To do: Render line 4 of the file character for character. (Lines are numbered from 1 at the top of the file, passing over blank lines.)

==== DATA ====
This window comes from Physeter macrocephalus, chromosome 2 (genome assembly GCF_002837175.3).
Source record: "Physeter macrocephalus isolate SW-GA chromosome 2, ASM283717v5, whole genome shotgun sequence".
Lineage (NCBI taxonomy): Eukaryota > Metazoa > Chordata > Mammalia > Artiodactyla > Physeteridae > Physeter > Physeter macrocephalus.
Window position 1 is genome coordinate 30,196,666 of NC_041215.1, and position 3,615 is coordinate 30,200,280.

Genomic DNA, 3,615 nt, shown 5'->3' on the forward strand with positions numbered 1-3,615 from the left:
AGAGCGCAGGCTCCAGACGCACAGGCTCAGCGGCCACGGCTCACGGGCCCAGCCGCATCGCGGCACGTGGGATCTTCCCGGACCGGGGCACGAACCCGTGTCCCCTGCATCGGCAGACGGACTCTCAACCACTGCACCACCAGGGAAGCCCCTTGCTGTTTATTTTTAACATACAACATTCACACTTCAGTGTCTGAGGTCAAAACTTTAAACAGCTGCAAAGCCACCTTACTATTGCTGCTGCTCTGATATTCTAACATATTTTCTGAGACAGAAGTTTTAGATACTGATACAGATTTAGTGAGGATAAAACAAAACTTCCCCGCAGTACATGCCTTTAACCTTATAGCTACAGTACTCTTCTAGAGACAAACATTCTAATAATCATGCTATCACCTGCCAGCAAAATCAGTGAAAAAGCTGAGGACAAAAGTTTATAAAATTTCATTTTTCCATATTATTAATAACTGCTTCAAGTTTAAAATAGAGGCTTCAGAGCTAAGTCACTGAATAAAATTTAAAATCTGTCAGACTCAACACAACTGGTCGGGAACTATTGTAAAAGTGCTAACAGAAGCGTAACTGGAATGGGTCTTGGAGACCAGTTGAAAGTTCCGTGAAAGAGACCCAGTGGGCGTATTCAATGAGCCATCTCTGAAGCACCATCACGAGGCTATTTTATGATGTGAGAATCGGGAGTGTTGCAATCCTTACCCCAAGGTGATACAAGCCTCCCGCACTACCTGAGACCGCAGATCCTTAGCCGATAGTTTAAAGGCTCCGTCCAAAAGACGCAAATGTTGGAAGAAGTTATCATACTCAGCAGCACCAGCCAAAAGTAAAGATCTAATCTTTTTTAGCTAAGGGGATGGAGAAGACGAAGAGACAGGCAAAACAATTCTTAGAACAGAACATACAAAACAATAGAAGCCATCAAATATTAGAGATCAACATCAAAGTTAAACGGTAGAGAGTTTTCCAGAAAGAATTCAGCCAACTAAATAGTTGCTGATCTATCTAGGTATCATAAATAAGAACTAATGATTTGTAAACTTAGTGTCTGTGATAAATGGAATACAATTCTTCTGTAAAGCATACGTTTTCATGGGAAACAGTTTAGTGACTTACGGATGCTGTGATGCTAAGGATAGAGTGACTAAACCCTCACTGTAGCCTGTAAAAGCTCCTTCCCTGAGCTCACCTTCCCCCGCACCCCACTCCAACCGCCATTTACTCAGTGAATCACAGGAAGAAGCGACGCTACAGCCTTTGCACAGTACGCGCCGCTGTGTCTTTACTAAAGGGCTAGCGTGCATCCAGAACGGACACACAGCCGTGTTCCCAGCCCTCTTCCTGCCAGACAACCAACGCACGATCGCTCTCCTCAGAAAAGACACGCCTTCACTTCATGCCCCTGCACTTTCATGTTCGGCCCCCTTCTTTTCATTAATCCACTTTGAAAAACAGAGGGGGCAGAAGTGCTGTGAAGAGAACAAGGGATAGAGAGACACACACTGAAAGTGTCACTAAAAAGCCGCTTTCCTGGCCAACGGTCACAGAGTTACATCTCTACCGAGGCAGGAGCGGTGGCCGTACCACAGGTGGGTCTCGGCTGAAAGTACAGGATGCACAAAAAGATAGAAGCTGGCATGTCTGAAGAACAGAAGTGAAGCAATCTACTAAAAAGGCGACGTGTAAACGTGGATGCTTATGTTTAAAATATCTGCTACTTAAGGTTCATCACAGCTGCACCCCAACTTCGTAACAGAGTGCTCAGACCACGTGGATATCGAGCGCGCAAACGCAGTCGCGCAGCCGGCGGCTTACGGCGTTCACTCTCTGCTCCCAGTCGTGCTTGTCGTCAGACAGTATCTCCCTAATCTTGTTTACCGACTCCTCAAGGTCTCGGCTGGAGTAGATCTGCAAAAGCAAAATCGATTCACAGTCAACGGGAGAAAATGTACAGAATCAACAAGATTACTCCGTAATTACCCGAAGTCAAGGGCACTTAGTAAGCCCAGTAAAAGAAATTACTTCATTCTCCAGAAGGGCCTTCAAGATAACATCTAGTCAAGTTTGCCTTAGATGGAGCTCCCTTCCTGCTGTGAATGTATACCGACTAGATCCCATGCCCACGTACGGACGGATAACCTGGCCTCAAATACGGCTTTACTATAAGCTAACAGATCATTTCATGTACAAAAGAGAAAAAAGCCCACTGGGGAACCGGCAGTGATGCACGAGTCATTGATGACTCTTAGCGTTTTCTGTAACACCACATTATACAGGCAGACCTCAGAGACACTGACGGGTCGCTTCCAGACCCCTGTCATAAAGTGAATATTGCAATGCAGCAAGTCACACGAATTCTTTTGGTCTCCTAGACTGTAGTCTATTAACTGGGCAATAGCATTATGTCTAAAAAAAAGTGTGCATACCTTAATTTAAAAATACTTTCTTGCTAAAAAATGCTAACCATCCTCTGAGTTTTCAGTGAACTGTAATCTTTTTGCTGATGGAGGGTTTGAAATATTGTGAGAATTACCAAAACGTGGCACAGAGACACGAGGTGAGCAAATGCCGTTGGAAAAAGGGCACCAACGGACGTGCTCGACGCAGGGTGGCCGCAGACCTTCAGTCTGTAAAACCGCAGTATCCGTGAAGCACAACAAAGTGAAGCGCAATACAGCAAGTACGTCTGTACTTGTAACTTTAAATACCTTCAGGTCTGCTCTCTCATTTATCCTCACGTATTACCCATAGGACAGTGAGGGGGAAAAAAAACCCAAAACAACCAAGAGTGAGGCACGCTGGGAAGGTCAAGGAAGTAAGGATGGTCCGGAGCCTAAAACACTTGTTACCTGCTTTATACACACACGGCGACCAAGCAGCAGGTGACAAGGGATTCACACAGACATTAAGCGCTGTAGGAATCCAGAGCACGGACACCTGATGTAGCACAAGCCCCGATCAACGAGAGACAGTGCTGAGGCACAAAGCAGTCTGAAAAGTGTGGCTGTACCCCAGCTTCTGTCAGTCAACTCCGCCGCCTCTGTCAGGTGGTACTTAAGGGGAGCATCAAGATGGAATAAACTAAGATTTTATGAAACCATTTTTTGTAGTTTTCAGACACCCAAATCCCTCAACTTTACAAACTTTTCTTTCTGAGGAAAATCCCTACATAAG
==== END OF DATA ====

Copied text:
Window position 1 is genome coordinate 30,196,666 of NC_041215.1, and position 3,615 is coordinate 30,200,280.